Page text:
TransAnatolie Welcomes You  to TurkeyExplore Turkey via TransAnatolie Tour




En  Fr  De  Nl  Be  Tr

Chronology ] Catalhoyuk ] Sumer & Akkad ] Isin Larsa & Babylon ] Trojans ] Hattis ] Hittites ] Assyria ] Mitanni ] Carians ] Phrygia ] Urartu ] Lydia ] Medes ] Lycians ] [ Persians ] Hellens ] Byzantine ] Ancient Technology ] Silk Road ]





Teispes 675-640
Cyrus I 640-600
Cambyses I 600-559
Cyrus (Kurush) II, the Great 559-530
overthrows Medes, 550;
conquers Lydia, 547;
conquers Babylon, 539
Cambyses (Kambujiya) II 530-522
conquers Egypt, 525;
of Egypt
Darius (Darayavahush) I 522-486
invades Greece, defeated at the
battle of Marathon, 490
Xerxes (Xshayarsha) I 486-465
invades Greece, defeated at the battles
of Salamis and Platea, 480, 479
Artaxerxes (Artaxshassa) I
Xerxes II 424-423
Darius II 423-404
Egypt breaks away, 404
Artaxerxes II Mnemon 404-359
Artaxerxes III Ochus 359-338
reconquers Egypt, 343;
Arses (Arsha) 338-336
Darius III Codomannus 336-330
Macedonian Conquest

Cyrus the Great overthrew, in turn, the Medes, Lydians, and Babylonians, suddenly creating an empire far larger than even the Assyrian. Cyrus was better able, through more benign policies, to reconcile his subjects to Persian rule; and the longevity of his empire was one result. The Persian king, like the Assyrian, was also "king of kings," xshayathiya xshayathiyânâm (shâhanshâh in modern Persian) -- "great king," megas basileus, as known by the Greeks. Alexander the Great, after he ultimately overthrew the Persians, deliberately assumed the universal pretensions of the Achaemenid kings, but the division of his empire after his early death eliminates any factual universality until the Roman Empire.

Peridiccas I 7th Cent.
Aeropus I  
Alcetas I d.500
Amyntas I 500-498
Alexander I
Philip I d.c.430
Alcetas II d.c.411
Perdiccas II 454-413
Orest 399-c.397
Aeropus II c.397-c.392
Amyntas II c.392-c.390
Amyntas III c.390-370
Alexander II 370-368
Perdiccas III 368-360
Amyntas IV 360-359
Philip II 359-336
Conquest of Greece
at Chaeronea, 338
Alexander III
the Great


Macedonia quietly grew into a power that, under Philip II, would dominate Greece and, in short order, turn against Persia. It is a little odd to think of all these monarchs, so important in Greek history, as not actually being Greek; but, like neighboring Epirus, they are not. A revealing point in this respect is the epithet "Philhellene" of Alexander I. No Greek needs to be called "loving the Greeks." Exactly what the linguistic affinities of the Macedonians were is unclear. That it could be to the later Illyrians, or Thracians, or even modern Albanians, is always possible, but the matter is largely speculative. Whatever it was, the Philhellenism of the Kings soon created a layer of Greek culture that made them seem proper Greeks to everyone except, of course, the actual Greeks. The Macedonian monarchy itself also struck the Greeks as rather un-Greek. When Philip added his own statue to a procession of the Twelve Olympians, his assassination shortly thereafter suggested that the gods had been offended. If so, his son, Alexander III, was untroubled, initiating Hellenistic practice by assuming divine attributes -- something else to scandalize the Greeks, if by then anyone actually cared. The modern Macedonians are actually Slavs, but nearly everything about both the ancient and modern peoples is disputed by them and by Modern Greeks.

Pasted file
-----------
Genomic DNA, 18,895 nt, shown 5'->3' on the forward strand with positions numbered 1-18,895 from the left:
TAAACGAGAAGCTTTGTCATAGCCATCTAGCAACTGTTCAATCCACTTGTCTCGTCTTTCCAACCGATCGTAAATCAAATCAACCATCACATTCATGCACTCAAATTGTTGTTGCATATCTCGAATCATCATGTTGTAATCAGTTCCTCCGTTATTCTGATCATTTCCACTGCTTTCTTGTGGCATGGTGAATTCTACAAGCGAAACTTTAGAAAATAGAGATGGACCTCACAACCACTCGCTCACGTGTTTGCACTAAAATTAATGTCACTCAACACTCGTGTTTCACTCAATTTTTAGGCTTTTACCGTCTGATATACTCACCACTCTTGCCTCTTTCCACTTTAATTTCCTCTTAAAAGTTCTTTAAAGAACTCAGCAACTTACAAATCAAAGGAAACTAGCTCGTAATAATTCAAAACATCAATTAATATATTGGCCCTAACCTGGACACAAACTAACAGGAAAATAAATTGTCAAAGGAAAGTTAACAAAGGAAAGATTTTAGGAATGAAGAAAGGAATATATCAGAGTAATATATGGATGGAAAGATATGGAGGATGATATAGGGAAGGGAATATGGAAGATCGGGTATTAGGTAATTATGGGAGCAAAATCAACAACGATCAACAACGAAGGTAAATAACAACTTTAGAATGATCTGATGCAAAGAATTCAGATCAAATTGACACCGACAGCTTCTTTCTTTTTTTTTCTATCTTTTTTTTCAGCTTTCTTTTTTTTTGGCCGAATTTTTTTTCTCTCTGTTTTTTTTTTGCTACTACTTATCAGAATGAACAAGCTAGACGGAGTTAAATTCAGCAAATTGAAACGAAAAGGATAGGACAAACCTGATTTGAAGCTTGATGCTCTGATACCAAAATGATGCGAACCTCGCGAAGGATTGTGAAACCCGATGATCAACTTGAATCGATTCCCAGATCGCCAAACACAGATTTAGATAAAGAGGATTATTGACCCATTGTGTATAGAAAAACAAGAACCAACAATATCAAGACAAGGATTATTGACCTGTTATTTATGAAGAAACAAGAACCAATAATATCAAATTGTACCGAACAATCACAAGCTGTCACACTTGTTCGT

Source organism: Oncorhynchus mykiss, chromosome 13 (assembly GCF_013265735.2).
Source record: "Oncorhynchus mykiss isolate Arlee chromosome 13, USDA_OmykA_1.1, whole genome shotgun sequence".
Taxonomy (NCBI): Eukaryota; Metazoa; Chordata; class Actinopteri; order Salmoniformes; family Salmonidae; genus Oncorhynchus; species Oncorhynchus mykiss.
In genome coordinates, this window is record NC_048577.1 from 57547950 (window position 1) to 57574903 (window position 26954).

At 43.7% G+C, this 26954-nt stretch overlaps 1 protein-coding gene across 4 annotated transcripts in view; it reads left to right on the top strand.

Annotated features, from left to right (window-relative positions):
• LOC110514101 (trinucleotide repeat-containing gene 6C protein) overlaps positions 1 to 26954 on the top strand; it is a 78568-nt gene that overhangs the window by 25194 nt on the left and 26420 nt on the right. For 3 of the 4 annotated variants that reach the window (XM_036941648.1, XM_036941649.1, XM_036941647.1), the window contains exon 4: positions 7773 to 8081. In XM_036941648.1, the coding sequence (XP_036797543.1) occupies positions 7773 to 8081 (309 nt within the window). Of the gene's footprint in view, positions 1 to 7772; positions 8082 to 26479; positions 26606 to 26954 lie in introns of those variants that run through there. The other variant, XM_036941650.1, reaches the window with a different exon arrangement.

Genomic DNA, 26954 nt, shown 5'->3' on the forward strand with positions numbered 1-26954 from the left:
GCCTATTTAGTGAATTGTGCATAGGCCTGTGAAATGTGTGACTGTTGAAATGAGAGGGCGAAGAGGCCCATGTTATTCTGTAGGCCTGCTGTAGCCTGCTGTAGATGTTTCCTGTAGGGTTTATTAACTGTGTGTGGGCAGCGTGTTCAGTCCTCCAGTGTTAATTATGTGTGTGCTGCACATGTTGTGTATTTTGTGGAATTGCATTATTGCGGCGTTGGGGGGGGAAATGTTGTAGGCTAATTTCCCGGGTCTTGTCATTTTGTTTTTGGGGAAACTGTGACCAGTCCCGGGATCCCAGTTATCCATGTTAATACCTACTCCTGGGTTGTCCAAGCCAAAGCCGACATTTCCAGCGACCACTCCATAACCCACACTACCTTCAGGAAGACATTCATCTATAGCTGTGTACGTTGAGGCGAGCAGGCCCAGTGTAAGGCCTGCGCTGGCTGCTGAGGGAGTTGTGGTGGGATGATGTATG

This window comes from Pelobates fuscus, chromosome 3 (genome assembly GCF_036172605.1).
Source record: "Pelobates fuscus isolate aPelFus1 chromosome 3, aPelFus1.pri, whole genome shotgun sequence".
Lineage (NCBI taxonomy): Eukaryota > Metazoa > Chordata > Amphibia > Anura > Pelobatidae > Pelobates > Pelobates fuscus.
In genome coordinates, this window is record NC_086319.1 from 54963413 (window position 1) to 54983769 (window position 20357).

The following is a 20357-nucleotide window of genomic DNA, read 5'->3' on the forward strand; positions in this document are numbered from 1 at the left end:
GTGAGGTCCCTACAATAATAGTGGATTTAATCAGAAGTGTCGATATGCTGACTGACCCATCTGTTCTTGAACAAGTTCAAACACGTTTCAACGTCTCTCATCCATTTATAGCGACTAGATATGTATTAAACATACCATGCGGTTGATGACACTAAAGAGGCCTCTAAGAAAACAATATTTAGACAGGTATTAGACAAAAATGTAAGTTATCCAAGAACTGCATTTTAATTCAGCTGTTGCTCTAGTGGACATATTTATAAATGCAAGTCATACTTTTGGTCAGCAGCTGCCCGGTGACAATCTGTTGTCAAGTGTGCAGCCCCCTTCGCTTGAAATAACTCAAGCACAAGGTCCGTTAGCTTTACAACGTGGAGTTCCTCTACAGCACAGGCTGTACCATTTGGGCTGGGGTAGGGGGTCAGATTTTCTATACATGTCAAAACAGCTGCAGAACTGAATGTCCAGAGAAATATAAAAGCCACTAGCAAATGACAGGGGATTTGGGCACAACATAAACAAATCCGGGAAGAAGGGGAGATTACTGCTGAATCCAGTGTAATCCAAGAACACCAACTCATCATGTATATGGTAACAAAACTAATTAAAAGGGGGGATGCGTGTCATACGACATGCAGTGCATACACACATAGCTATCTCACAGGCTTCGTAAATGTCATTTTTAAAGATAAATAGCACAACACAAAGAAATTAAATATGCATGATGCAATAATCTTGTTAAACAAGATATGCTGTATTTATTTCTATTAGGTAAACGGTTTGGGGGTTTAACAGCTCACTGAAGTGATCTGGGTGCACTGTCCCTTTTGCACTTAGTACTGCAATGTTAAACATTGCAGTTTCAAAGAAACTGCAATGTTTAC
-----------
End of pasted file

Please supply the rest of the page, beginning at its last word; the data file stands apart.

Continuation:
Egypt, which was added to the Persian empire by Cyrus's son Cambyses, frequently revolted against the Persians. The Persian invasion of Greece in 490 was in part to be punishment of the Greeks for helping the Egyptians in these revolts. Since the invasion of 480 was then in revenge for the failure of the invasion of 490, we could say that the consequences of Greek interference in Egypt were persistent. But the Egyptians and the Greeks kept at it, and eventually...








Home ] Up ]

Mail to  info[at] with questions or comments about this web site.
Copyright © 1997 TransAnatolie. All rights reserved.
Last modified: 2016-08-27
Explore the Worlds of Ancient Anatolia and Modern Turkey by TransAnatolie Tour: Ancient Anatolia Explorer, Asia Minor Explorer, Turkey Explorer; Cultural Tour Operator, Biblical Tour Operator, Turkish Destinations, Cultural Tours to Turkey, Biblical Tours to Turkey, Health and Cultural Tours to Turkey, Thermal, Thalasso Holidays in Turkey,  Archaeological Tours to Turkey, Historical Tours to Turkey, Cultural Heritage Tours to Turkey, Cultural Tours to Turkey, Hobby Eco and Nature Tours Holidays to Turkey,  Beach and Plateau Holidays in Tuirkey, Anatolian Civilizations, Ancient Cultural Museums in Turkey, Top Turkish Museums, Museums in Turkey, Anatolian Civilizations Museum, Istanbul Archeological Museum, Ephesus Museum, Mevlana Museum, Topkapi Museum, Museum of Topkapi Palace, Turkish Cities, Turkish Destinations, Ancient Cities in Turkey, Ancient Anatolian Cities, Turkey in Brief, Turkish Culture, Turks, Turkish Language, Turkish Philosophers....Circuits culturels en Turquie, Excurcions en Turquie, Vacances en Turquie, Circuits de Culture en Turquie, Circuits de Croyance en Turquie, Turquie, Villes Antiques en Turquie, Musees en Turquie, Empires Turcs, Revolution de Mustafa Kemal Ataturk, Turquie d'Ataturk, Culturele Tours in Turkije, Rondreizen in Turkije, Reizen naar Turkije, Culturele Rondreizen naar Turkije, Vakanties in Turkije, Groepsreizen naar Turkije, Turkije, Turkse  Geschiedenis, Geschiedenis van Turkije, Oude Steden in Turkije, Oude Beschavingen, Oude Anatolische Beschavingen, Turkse Steden, Turkse Musea, Musea in Turkije, Turkse Steden, Overzicht van Turkije, Turkije in het Kort, Turks, Turkse Taal, Turkse Gescheidenis, Osmaanse Rijk, Ottamaanse Rijk, Gezondheid Tours Vakanties in Turkije, Geloof Tours in Turkije, Culturele Tour Operator, Turkije Specialist 
The Association of Turkish Travel Agencies